They know that you will often have some sort of decent made hand and so they will lay down all of their bluff-catchers like middle pair, bottom pair and ace high.

But it is important to remember that the size of the pot on the river is at it's largest. Therefore, missing bet sizes on this street can be disastrous to your winrate.

This is because when good winrates at the micros these days are often as low as 5bb/100, getting an extra 5bb out of your opponent on the river (compared to a big fat nothing when they fold) is absolutely massive.

In fact, if you could find a way to do this just once every 100 hands, a 5bb/100 winner would effectively double their winrate over night and become a massive winner.


So what are some good spots to do this?
  • You got lucky and hit top pair on the river
  • You have an under-represented top or middle pair (turn went check/check)
  • You hit some weird two pair or trips on the river

In spots like this your opponent might not put you on a hand this strong and they might be willing to look you up with a weaker hand, especially if you have a crazy table image.

But the huge, huge mistake that many people make here is bombing the pot (70% for instance) and making it easy for their opponent to fold. This is just too much. It becomes a no-brainer for them to fold.

So often in spots like this where it is pretty clear that my opponent is not very strong I will bet as little as 30% of the pot.

This is the definition of a "please call me" type bet sizing. The price is just too good for them not to look you up and see it.

Always remember to assess your opponent's range on the river and think deeper about what bet sizing will make them call.

Getting these extra couple big blinds out of them (as opposed to blasting the pot and forcing them to fold) is the difference between average and elite poker players.


6. The River Over-Shove Versus the Fish


The last bet sizing trick that I want to talk about is the river over-shove versus the fish. This is another bet sizing that was made popular by my first book in particular and it still works very well today.

What this bet sizing entails basically is massively over-betting the river against a recreational player when two conditions are in place.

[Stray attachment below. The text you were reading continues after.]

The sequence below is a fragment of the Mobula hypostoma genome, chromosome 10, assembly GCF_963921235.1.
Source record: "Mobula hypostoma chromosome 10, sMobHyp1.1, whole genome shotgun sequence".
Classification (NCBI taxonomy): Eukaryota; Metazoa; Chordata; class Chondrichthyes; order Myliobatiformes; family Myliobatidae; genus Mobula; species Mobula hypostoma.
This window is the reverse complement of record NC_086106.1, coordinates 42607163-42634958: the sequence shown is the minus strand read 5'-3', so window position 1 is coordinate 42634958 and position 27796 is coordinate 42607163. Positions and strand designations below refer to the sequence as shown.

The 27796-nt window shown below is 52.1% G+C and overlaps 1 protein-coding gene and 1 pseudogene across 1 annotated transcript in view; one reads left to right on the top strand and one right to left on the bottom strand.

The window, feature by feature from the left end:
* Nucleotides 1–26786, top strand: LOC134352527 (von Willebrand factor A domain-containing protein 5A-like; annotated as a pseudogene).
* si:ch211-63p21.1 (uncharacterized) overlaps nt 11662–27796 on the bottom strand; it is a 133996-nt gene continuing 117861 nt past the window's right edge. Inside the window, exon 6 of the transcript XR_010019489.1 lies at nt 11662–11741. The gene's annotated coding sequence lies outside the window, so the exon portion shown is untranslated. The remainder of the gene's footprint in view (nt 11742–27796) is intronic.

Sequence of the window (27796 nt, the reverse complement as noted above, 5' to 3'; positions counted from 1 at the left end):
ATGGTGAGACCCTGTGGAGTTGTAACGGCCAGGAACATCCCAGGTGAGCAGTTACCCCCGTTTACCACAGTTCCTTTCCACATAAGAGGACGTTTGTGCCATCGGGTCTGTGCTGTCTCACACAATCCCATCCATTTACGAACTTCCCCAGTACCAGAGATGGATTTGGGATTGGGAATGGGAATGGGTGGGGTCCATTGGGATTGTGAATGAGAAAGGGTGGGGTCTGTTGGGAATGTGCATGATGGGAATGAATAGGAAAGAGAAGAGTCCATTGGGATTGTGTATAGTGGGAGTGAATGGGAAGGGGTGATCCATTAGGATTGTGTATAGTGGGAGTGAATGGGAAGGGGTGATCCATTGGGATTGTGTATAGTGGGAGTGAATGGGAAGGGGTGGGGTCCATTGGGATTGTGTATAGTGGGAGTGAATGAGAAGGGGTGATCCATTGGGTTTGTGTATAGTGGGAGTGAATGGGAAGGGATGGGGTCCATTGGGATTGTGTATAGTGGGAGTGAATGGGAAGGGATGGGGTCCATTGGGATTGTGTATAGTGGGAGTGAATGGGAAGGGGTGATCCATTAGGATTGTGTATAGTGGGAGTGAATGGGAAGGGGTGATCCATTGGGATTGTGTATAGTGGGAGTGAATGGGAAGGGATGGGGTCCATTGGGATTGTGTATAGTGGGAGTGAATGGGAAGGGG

1. You have the nuts - straight, full house, flush etc.

2. The board is very action heavy - it is very likely they have something strong as well.


You see here's the thing. Fish don't fold straights or flushes. They don't fold trips or two pair either. Heck, most of the time they don't even fold top pair!

So when you are in a situation where you have an absolute nut hand and it is very likely that they have something strong as well, you are absolutely throwing money away by not charging them the maximum.


Here is an example:

You have 79

Board on the River: A4568


The absolute nuts.

But there are numerous other straights on this board such as 23 and any 7. They could also have a strong top pair (AK, AQ) or numerous two pair hands with the ace (A8, A6, A5 etc.).

Our fishy friend is never going to fold ANY of these hands.

When we have the mortal nuts like in this situation, it is an absolute crime not to shove all of your money in the middle here. And it is a massive hit to your winrate as well.

Because once again, this just goes back to the point above that the recreational player is completely engrossed with their own hand. They either have something strong this time or they don't.

And if they do, they are never folding for any amount. Why then would you not give them the opportunity to make the ultimate mistake?


Final Thoughts